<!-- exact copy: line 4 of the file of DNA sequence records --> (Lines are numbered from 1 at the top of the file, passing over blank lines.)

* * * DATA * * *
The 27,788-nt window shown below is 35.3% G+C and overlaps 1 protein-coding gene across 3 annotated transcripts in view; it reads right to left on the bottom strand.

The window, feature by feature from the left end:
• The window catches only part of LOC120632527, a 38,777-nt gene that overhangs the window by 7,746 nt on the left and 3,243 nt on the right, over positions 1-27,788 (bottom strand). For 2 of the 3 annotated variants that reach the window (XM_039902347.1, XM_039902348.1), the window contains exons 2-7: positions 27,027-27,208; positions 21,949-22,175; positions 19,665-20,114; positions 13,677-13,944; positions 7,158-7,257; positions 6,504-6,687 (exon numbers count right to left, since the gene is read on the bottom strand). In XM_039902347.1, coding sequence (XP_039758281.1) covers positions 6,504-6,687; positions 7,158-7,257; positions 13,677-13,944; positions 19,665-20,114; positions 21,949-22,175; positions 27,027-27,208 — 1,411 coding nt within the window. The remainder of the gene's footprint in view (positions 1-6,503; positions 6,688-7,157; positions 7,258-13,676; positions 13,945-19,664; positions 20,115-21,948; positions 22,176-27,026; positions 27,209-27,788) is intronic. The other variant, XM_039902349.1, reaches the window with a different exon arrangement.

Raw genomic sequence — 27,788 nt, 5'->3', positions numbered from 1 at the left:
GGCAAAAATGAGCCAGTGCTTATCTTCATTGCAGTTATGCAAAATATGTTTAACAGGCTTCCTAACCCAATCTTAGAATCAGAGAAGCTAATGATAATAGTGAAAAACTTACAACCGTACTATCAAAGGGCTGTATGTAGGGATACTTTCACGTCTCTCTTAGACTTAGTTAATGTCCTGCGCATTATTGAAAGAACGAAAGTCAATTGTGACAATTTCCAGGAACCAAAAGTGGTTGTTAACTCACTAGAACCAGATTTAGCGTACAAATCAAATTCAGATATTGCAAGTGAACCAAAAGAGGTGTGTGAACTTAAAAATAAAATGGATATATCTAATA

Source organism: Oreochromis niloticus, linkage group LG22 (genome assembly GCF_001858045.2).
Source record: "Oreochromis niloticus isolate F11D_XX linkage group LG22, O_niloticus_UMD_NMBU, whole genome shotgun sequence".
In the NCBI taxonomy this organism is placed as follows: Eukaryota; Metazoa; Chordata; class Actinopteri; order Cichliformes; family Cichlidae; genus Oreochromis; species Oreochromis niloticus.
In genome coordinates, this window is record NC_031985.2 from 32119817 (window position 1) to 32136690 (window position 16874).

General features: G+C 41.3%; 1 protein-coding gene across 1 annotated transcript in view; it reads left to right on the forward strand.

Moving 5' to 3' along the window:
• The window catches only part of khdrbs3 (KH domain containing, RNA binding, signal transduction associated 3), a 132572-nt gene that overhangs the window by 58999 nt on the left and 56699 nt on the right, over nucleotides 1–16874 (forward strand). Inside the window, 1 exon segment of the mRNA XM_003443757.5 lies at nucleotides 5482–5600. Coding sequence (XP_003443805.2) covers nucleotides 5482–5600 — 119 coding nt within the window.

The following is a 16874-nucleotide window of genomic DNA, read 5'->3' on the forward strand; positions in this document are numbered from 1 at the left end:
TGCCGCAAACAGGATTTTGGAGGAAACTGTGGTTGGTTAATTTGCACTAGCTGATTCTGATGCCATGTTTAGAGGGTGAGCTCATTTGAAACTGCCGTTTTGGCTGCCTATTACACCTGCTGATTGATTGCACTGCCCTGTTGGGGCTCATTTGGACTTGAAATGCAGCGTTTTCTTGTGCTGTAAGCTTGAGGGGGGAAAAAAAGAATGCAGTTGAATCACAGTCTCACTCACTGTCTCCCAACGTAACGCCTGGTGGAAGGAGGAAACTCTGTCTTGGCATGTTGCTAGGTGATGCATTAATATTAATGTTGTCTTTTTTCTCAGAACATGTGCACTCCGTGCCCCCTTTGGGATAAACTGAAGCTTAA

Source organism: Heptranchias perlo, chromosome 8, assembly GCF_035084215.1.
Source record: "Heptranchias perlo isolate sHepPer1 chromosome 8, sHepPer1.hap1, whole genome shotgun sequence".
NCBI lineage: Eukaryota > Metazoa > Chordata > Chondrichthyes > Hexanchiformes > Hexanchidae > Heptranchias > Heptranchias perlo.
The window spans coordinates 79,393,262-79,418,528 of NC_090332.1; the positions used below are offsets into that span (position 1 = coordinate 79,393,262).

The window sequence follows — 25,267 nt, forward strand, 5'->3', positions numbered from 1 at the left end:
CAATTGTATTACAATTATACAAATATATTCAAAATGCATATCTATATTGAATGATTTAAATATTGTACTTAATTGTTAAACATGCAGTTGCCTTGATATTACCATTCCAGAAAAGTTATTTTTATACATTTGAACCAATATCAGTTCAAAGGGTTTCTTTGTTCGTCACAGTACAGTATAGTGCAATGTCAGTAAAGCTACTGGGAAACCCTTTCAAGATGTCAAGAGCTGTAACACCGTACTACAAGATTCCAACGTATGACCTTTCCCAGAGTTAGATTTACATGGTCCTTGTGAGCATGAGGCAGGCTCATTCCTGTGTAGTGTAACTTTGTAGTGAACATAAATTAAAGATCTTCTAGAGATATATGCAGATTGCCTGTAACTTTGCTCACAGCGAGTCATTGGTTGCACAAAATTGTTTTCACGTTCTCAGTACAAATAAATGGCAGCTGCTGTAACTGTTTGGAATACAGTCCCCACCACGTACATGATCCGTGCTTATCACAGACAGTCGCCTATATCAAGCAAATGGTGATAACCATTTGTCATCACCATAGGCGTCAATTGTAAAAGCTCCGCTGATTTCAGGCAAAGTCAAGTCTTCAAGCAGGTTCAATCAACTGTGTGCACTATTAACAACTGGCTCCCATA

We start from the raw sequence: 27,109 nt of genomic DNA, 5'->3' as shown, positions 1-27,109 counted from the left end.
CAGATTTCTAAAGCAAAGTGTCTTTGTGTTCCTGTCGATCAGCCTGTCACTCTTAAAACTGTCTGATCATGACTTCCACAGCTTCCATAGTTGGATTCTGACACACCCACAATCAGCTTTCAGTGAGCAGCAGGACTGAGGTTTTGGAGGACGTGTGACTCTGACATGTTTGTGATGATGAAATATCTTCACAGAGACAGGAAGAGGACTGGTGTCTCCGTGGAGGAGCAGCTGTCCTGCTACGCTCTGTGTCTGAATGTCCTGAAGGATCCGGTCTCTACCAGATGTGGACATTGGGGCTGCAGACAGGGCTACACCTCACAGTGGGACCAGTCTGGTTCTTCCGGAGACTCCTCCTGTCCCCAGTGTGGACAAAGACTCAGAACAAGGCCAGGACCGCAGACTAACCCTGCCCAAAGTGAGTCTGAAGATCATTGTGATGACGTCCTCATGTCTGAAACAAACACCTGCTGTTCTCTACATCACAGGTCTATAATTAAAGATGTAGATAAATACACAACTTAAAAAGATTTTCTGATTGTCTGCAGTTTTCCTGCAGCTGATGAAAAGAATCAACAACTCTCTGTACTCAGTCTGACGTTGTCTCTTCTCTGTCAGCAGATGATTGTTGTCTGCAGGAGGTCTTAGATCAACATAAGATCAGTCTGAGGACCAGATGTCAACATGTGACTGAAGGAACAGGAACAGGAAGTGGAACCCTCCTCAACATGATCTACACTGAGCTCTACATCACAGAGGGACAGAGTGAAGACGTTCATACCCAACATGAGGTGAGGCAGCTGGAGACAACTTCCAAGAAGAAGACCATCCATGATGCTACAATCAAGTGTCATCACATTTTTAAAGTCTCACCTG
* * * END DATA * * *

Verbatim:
Raw genomic sequence — 27,788 nt, 5'->3', positions numbered from 1 at the left: